An Evening with Professor Enki, 2010
Collaborative dinner theater

The premise of the An Evening with Professor Enki was to explore the relationship between memory and consciousness.  It is a story of love, loss, and the collective insanity that gripped the world during the atomic era of the mid-20th century. Enki is structured as a hybrid play and vaudeville show with an overarching narrative and a series of embedded skits that reflect and comment upon the central story. It engages the audience by integrating the reason for their being there–seeing a show and having a nice dinner–into the story that unfolds throughout the night.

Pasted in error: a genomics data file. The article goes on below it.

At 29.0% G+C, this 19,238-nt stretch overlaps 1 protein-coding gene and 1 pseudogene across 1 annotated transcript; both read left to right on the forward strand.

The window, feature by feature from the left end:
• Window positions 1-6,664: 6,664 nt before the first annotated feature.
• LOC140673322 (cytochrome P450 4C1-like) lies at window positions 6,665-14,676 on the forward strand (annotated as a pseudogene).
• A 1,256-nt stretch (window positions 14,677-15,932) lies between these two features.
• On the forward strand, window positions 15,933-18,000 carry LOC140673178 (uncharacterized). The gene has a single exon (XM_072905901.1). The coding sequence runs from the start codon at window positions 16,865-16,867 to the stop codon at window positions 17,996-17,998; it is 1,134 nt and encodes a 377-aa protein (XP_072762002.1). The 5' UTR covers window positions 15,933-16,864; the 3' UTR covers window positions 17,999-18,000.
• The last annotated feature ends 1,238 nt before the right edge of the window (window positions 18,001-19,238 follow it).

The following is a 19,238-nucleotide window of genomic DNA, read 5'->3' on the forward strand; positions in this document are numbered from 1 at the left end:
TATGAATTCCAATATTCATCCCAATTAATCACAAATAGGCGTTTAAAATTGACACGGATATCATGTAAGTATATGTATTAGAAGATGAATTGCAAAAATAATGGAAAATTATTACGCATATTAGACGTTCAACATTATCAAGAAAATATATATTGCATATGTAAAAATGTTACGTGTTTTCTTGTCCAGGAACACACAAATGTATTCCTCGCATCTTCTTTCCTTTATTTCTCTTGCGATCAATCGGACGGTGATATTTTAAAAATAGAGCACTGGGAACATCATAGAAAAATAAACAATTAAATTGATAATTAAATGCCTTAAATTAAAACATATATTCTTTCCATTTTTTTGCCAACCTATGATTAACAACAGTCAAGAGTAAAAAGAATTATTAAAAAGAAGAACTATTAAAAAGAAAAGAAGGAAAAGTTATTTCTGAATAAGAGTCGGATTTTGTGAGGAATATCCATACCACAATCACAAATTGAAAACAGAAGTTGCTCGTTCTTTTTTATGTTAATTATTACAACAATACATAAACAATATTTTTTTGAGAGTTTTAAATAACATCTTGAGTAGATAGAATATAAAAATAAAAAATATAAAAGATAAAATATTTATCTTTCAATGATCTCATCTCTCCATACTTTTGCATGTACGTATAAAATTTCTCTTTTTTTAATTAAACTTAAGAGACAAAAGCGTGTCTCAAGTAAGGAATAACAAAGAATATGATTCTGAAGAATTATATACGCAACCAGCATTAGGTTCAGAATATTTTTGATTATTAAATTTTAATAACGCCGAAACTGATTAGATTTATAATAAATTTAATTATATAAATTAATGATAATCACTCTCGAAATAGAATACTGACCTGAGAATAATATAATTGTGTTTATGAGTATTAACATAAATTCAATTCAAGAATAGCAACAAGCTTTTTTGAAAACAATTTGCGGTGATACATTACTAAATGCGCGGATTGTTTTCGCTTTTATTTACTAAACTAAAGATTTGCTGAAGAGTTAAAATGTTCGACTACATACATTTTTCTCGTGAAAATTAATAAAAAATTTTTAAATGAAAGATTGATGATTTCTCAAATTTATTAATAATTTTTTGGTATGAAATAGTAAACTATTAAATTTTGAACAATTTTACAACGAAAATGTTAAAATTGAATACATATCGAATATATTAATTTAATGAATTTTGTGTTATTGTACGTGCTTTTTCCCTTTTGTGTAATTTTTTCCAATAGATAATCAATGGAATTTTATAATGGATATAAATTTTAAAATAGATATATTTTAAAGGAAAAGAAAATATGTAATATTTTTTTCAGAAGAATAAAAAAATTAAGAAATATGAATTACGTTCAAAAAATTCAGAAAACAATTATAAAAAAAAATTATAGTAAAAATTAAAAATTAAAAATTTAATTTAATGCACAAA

The audience entered a bubbling laboratory, rich with history before our time, as wandering scientists of questionable origin stop to observe the local inhabitants. Whether they wanted to or not, the audience became participants and were forced into playing along by the environment surrounding them; in turn this allowed the audience to become collaborators in creating the world in which they were immersed. It was intentionally unsettling, a combination laboratory, alchemical lab, and old-fashioned sanitarium. They were barraged by audio and video including dual projection screens and an eight-point sound system mixed with the goal of creating an atmosphere that bounced from comedy to the most serious topics of the nuclear age. The people they met there did not make them feel better either: There was an entire group of characters who were there strictly to enhance this feeling of discomfort. Throughout the evening, observers watched the audience as a group of silent record keepers who took note of everything they eat, drink, and say. The confounding atmosphere continued until the very end of the evening, when the show concluded by leaving the audience in darkness.